But i would go even further on how the more advanced devices can save you money. If you more often than not merely a consumer of content and not in the business of generating content or use of cad, project management, excell spreadsheets etc and dont need the abilities of a whole computer you might want to consider getting rid of the whole thing and buying youself a tablet. Note to Apple fans there are other tablets out there other than the IPAD that also work.

    Be warned though if you use sketchup you will still need your computer.

    Getting rid of the whole computer will save you the power your screen consumes and if you still happen to be using a CRT (cathode ray tube) monitor (the old ones like the tvs) then i am pretty sure that the savings you will experience with a tablet and scraping your computer entirely will more than pay for the tablet in short notice. And dont think that means you have to go without having a keyboard and learning to type on glass.There are tablets out there that allow for a keyboard like a docking station so you still have normal keys.

    Its really time to examine the whole power consumption aspect of the devices we use and consider what they doing to our monthly bills. But i think its equally important to consider what you need it for and how you will use it.

    Upgrading may cost some capital but it will be offset by the long term savings of the reduced power consumption.

    There are several other benefits to be had if you have light processing power needs to be gained by the new tablet generation but i wanted to focus on the economic benefits given our retired folk here and people on fixed incomes. Remember every dollar saved can be repurposed to buy more wood or other tools rather than hand over to the power company.

  2. #2
    Join Date
    Jul 2009
    Amherst, New Hampshire
    My tower unit is on 24/7. Never thought about how much power it uses
    Faith, Hope & Charity

  3. #3
    Join Date
    Oct 2006
    ABQ NM
    I hadn't thought much about power consumption on my computers, but you raise a good point. I have a computer in LA that's on 24/7 that I connect to remotely from time to time. It has a 700 watt power supply in it. When I built the computer in 2008, it was my hot rod box and it was geared to run anything I threw at it. These days, it's not working very hard at all, and when it does, it's only doing easy heavy lifting. The computer does go into sleep mode after a period of time, so I don't think I'm sucking the full 700 watts full time, but still, I could probably drop an old 250w power supply in it these days and have it work just fine. My ABQ computer is a laptop that I use at home and at the office. When it's home, it's plugged in and burning watts, but here again, it goes to sleep if I'm not using it.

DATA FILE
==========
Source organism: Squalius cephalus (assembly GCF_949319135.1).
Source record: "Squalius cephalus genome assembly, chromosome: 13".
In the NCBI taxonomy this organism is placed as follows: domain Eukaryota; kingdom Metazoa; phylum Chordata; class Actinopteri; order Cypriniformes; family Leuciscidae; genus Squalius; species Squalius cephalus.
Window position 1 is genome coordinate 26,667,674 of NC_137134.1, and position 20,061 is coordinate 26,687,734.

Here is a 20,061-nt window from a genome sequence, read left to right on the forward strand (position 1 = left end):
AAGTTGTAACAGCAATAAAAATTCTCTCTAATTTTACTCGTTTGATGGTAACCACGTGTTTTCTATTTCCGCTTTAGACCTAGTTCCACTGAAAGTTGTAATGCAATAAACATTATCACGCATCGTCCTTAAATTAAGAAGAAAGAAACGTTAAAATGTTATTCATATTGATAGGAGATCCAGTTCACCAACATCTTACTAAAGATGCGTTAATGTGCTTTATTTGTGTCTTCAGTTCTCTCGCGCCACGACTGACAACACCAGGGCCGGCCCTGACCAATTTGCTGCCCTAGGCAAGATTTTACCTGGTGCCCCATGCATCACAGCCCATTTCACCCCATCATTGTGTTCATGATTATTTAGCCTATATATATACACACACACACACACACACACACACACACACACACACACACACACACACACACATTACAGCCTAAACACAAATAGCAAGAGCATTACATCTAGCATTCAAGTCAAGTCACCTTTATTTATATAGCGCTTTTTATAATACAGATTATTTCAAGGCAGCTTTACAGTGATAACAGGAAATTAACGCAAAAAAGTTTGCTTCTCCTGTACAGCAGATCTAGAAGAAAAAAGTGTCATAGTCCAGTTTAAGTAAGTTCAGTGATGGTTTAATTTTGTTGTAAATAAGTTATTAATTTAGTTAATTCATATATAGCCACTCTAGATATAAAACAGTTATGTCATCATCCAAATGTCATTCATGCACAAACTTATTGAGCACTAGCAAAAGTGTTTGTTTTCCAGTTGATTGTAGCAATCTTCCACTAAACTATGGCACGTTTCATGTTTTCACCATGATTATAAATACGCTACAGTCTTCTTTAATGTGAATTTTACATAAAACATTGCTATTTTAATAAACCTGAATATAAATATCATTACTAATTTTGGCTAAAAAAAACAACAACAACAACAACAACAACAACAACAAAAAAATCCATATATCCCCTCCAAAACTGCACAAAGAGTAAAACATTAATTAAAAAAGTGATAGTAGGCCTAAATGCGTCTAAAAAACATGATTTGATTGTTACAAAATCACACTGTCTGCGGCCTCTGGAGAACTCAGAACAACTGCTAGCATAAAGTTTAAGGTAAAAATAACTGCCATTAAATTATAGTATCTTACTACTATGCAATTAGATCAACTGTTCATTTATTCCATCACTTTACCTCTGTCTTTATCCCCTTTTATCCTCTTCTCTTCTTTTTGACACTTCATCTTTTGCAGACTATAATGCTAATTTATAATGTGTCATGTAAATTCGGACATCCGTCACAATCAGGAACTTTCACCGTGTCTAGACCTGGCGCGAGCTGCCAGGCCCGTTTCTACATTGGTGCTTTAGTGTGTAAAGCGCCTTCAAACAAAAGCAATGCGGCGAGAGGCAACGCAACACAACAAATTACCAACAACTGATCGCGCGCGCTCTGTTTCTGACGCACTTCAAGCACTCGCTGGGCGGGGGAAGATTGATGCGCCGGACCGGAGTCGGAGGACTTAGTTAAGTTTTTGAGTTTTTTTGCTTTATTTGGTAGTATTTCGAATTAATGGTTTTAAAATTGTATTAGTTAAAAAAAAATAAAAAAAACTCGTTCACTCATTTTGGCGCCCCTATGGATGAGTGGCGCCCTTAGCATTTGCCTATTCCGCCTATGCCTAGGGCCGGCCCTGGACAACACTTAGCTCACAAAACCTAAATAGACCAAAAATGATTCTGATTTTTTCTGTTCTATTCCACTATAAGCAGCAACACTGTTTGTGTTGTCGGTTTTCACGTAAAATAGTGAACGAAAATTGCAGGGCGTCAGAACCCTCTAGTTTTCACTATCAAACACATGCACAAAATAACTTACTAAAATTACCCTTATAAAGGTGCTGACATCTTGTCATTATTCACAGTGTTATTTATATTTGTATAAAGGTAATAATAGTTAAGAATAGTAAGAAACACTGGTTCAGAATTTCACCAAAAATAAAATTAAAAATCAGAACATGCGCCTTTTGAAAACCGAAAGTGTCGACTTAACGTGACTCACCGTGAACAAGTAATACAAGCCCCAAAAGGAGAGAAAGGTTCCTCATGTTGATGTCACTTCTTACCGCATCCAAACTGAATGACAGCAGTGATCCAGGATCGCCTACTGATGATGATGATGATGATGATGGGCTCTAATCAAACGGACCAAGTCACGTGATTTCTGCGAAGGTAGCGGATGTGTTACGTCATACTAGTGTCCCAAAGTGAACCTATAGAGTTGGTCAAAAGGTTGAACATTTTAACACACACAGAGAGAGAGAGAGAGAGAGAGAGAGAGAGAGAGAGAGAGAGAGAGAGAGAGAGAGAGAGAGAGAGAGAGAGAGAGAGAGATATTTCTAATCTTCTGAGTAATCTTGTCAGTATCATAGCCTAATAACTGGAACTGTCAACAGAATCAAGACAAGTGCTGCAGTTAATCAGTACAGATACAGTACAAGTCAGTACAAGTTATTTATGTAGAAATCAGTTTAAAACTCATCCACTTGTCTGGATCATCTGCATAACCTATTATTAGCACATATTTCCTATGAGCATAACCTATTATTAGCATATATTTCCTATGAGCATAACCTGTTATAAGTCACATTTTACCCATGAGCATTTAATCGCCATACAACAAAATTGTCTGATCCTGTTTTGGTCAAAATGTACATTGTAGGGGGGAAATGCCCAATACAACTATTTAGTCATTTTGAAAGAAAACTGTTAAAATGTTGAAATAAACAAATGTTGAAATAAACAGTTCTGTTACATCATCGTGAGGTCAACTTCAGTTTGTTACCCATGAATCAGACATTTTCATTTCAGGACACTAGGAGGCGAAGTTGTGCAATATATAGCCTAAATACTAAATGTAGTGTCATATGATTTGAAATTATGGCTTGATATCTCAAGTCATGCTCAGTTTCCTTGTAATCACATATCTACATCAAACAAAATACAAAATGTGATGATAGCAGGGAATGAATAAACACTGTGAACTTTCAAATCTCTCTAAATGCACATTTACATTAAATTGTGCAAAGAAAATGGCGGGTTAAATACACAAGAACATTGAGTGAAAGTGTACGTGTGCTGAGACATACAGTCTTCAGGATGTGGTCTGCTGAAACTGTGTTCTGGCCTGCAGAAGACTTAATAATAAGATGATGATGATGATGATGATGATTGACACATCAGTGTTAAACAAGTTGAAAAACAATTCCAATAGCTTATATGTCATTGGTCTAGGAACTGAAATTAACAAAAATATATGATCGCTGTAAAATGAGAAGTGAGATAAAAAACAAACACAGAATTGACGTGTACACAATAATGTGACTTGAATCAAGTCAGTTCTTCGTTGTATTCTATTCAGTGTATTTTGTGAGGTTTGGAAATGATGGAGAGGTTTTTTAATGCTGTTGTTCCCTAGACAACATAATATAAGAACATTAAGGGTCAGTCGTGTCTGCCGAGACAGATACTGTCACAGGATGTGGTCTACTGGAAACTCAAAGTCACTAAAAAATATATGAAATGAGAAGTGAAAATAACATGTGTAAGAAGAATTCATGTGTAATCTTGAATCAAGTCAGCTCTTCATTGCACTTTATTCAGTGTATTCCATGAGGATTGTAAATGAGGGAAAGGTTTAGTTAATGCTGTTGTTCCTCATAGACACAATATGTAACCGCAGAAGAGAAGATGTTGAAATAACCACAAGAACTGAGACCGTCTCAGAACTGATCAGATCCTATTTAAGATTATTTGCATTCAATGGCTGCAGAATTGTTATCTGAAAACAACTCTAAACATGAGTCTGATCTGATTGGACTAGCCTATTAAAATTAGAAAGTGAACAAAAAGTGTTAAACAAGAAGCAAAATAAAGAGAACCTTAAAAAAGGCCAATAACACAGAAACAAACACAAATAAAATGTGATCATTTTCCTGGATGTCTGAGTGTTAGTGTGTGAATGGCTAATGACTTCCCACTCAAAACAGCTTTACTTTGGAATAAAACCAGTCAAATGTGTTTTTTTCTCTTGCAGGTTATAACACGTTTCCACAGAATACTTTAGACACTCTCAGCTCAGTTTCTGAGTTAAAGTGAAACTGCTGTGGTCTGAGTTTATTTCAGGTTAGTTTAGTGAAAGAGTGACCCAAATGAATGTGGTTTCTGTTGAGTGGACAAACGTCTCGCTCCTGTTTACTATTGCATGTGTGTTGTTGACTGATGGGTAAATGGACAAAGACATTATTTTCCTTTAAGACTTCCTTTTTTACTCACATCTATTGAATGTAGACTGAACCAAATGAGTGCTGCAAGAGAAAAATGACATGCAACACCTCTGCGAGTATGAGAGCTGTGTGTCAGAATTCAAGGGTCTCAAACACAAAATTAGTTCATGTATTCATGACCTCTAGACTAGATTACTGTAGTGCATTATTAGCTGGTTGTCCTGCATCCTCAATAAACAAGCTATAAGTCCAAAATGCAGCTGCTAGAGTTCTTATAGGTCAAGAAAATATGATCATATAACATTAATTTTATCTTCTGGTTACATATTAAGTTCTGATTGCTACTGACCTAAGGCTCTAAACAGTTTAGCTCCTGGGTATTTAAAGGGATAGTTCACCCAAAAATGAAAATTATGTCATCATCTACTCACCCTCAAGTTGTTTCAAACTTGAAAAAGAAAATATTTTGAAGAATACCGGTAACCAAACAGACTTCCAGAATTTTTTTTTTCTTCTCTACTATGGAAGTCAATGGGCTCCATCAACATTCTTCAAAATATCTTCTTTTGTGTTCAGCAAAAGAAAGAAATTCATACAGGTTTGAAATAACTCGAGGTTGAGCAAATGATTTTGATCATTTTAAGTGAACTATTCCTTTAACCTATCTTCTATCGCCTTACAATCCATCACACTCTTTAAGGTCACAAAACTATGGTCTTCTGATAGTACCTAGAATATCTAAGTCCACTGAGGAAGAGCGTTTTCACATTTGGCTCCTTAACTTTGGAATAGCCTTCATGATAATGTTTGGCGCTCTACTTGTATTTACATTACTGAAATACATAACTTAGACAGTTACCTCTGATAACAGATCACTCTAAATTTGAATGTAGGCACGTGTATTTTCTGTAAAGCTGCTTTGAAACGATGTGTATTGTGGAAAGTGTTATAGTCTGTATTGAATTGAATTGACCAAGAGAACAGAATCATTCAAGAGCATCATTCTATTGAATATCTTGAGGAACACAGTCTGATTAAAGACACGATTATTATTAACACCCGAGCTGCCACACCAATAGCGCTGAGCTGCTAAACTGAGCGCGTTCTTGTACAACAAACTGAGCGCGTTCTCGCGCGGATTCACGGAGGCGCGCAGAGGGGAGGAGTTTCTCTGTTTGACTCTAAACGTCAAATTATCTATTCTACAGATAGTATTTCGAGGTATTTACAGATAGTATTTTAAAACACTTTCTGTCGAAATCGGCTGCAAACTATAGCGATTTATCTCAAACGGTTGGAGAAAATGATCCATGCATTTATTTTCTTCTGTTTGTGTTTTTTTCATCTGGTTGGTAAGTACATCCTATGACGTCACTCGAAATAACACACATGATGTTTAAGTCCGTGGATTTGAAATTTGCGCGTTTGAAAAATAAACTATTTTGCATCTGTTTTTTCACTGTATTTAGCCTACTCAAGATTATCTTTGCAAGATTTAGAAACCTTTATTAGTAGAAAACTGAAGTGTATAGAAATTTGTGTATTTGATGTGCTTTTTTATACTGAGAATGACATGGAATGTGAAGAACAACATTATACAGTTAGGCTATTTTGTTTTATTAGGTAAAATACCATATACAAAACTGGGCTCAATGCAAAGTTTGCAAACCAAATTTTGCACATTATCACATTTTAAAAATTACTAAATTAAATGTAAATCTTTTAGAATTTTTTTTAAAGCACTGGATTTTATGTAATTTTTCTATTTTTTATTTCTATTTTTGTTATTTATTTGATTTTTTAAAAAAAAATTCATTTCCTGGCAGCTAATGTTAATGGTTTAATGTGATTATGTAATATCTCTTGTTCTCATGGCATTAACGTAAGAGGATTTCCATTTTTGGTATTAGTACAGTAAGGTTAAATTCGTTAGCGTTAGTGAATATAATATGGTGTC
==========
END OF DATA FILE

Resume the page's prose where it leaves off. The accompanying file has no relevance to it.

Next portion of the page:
At this point, between photograph stuff and work stuff that I do at home, I'm doubtful there's a tablet on the market that could suit my needs. And although I use my phone for a lot of computer tasks, the interface doesn't allow me to do all the computer chores I need to do.
    When the going gets weird, the weird turn pro. - Hunter S. Thompson
    When the weird get going, they start their own forum. - Vaughn McMillan

  4. #4
    Join Date
    Nov 2006
    Mountain Home, Arkansas
    Computers are a fact of life in homes these days, like refrigerators. Mine is on 24/7 if we are at home. It goes into a sleep mode after a period of time. If I leave the house for 24 hours or more I do turn it off. Haven't a clue about size of the power supply. It's about 6"X4"X.......